Maddie Schumann
Maddie Schumann

Tackling Holocaust denial: Free speech versus education

Students on the Holocaust Educational Trust (HET)/UJS Lessons from Auschwitz Universities Project, visiting Auschwitz. Photo credit: Yakir Zur - via Jewish News
Students on the Holocaust Educational Trust (HET)/UJS Lessons from Auschwitz Universities Project, visiting Auschwitz. Photo credit: Yakir Zur - via Jewish News

The recent Higher Education (Freedom of Speech) Bill takes universities to the next level with legal responsibilities expanding to student unions. For example, a speaker such as revisionist David Irving’s event is cancelled due to pressure from opposition groups. This could expose the University to pay him compensation.

Is this a fair approach? Some will argue that this bill stands up for freedom of speech allowing for more intellectual debate.

Last week Michelle Donelan, the Universities Minister, incited controversy by threatening fines for Holocaust Denial, but only if it strayed into areas of racism and/or hate crime. Then a PM’s spokesperson contradicted Ms Donelan, saying: “Holocaust Denial is not something that the government would ever accept” and it is antisemitic.  With Holocaust Denial not illegal, what the PM or other governmental representatives think on this matter is highly irrelevant because the legislation gives a platform to Universities to espouse denial and therefore, influence future generations.

Denial of the Holocaust is often associated with antisemitism. Michelle Donelan has criticised Universities for not accepting the International Definition of Antisemitism. For example, Goldsmiths, University of London rejected the definition on grounds that it prevents free speech ‘’criticism’’ of Israel regarding Palestinian human rights. Therefore, contradicting with a human right of free speech. Am I surprised by this? No, not at all, as this University is historically a hot spot for far-left ideologists opposing Israel.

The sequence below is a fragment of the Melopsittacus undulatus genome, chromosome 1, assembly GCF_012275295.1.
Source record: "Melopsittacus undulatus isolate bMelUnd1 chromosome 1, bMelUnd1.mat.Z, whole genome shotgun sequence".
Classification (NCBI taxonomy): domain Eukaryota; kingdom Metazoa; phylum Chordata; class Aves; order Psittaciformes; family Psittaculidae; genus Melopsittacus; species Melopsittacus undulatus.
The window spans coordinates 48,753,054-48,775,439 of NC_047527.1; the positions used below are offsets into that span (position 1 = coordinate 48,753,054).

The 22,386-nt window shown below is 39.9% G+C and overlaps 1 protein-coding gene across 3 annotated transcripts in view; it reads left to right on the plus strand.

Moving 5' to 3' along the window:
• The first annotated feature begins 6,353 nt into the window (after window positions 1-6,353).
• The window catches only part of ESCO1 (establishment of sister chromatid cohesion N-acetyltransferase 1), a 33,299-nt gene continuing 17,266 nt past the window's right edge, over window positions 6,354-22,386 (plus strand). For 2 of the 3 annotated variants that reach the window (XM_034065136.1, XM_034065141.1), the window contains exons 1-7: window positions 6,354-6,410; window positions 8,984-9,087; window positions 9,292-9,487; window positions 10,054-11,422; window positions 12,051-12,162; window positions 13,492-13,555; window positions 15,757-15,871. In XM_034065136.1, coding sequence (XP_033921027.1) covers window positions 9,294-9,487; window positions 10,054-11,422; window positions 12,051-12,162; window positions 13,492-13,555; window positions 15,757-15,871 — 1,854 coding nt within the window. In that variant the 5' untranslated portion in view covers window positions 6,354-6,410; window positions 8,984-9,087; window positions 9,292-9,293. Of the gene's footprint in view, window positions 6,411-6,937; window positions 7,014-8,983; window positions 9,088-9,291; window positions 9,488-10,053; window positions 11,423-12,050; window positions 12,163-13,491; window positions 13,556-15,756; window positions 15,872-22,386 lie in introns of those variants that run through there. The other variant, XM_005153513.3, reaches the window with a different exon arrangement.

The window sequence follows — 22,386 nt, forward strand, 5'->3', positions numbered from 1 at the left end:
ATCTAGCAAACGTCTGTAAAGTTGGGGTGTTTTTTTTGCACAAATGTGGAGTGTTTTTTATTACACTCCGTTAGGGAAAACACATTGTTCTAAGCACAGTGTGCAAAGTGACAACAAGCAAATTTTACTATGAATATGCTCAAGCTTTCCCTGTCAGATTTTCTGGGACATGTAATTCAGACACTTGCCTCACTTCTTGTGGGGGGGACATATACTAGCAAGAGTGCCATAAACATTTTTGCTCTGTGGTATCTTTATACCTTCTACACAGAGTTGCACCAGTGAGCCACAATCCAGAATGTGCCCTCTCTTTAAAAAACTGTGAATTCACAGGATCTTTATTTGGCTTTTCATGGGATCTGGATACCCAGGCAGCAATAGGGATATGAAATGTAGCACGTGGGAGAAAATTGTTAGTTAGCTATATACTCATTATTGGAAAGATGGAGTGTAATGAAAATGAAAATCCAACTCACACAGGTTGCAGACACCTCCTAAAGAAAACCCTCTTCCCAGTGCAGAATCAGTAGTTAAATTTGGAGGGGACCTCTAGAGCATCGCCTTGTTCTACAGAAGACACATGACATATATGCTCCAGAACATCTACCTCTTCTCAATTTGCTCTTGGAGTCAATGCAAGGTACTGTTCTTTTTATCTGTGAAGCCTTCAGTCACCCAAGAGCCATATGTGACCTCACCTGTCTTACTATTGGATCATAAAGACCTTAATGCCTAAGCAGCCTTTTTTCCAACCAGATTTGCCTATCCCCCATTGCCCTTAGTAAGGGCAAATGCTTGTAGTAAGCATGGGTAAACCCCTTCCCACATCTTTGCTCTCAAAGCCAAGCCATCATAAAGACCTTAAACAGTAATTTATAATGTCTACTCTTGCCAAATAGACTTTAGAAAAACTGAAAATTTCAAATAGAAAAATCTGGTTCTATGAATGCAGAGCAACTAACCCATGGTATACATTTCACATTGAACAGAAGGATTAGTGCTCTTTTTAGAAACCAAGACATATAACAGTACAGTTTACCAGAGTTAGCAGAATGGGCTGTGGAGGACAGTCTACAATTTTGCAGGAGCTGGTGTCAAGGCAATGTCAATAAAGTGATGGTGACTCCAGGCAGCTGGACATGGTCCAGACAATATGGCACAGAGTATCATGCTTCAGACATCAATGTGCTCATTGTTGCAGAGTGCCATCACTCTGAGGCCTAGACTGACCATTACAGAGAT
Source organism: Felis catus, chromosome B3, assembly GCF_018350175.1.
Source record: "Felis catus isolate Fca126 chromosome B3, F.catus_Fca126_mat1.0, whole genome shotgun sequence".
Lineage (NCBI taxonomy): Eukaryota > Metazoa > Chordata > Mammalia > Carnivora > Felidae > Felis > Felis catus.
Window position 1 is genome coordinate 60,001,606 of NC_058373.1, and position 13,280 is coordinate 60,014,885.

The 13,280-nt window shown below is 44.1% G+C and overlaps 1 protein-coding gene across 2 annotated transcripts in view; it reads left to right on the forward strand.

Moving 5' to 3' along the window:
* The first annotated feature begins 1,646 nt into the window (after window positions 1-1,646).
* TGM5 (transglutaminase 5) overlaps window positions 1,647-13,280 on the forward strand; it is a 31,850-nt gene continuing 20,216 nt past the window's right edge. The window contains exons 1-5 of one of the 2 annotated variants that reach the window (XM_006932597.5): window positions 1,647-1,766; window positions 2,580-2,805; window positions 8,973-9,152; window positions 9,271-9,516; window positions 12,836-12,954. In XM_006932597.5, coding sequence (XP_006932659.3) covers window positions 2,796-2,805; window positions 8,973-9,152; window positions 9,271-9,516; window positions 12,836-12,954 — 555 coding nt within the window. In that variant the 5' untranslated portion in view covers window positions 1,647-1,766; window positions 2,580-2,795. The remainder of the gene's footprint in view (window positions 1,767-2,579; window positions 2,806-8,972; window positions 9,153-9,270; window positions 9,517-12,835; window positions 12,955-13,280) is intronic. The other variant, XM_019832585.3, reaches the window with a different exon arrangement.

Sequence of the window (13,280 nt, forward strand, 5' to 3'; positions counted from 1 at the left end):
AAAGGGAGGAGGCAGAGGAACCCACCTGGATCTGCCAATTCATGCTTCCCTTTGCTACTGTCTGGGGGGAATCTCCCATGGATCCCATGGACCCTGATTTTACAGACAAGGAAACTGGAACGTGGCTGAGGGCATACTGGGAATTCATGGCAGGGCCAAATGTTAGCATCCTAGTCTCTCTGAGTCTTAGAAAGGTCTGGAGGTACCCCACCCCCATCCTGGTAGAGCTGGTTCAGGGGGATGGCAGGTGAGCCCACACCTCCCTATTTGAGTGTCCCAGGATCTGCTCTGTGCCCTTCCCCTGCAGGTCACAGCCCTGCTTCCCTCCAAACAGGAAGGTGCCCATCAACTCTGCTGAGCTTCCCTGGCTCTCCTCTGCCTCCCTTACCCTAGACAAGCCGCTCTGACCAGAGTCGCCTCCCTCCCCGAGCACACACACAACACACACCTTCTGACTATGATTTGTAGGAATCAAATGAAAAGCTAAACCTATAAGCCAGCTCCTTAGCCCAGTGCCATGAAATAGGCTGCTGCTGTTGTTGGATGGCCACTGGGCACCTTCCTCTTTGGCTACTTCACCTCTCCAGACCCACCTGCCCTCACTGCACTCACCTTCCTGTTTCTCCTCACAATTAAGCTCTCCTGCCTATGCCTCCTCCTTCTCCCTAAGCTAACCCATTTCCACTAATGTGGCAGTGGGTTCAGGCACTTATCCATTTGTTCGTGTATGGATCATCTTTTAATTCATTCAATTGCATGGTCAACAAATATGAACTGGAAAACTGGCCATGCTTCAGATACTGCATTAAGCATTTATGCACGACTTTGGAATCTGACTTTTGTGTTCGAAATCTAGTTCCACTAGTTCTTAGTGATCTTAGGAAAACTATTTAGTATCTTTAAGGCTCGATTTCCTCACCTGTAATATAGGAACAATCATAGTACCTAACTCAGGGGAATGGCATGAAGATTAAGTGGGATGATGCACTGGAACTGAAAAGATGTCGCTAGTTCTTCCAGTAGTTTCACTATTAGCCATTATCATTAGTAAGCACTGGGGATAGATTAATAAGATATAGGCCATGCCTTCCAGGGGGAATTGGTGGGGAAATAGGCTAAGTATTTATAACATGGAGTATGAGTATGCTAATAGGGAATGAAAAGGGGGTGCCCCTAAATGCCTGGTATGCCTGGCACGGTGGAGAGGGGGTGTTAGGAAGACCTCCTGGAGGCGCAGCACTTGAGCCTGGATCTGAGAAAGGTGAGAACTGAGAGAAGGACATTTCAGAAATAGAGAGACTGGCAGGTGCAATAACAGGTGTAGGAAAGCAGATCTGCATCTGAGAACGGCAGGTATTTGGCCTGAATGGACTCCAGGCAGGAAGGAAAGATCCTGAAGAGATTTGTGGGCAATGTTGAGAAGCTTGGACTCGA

For me, this is an example where a form of racism is fully legitimised and more importantly allows young students to be influenced by the political agenda of the University rather than historic facts. Contrary to this, Exeter University where I read law has adopted the International Definition of Antisemitism.

 

Universities have a duty to adhere to the Equality Act. In practice this means that they must prevent any event that may lead to violence or acts of hatred. Returning to David Irving who openly states that “We need a dictator who is a genius, if we are to arise again.” The War Path. How is a call for a dictator not a call for hatred? Whom does he talk about, when he says; ‘’if we are to rise again’’? In the same book he says: ‘’Because there is only one salvation left for Germany, and that is Hitler.” If this is not glorification of Hitler than I do not know what it is…How can a person like David Irving be invited to talk to students when he clearly has a race issue? He is antisemitic. That is a clear breach of the Equality Act and yet somehow it is squeezed within ‘’freedom of speech’’. It is disturbing to know that the English Court has discredited his work and called him; ‘’antisemitic and racist’’ however this new bill will allow him and others to voice out revisionist history that is offensive to any Holocaust victim and to all who survived this horrific inhuman experience. More worrying is that the circle of revisionist admirers is constantly increasing in the UK that shockingly includes the so called ‘’progressive’’ school of thought.

 

At this point it is obvious to me, that we cannot deal with the education side successfully unless we have proper legislation which will disable Holocaust denial. While schools and Universities through free speech can invite revisionist historians to speak, our impressionable younger generations are fed falsehoods making the NEVER AGAIN concept to be potentially forgotten. So how do we end it, if we can? Should we leave things as they are? Are European countries dealing better with this?

 

 

About the Author
Maddie is a Sociologist with a law degree, and a legal translation professional speaking many languages with an interest in international law and politics.
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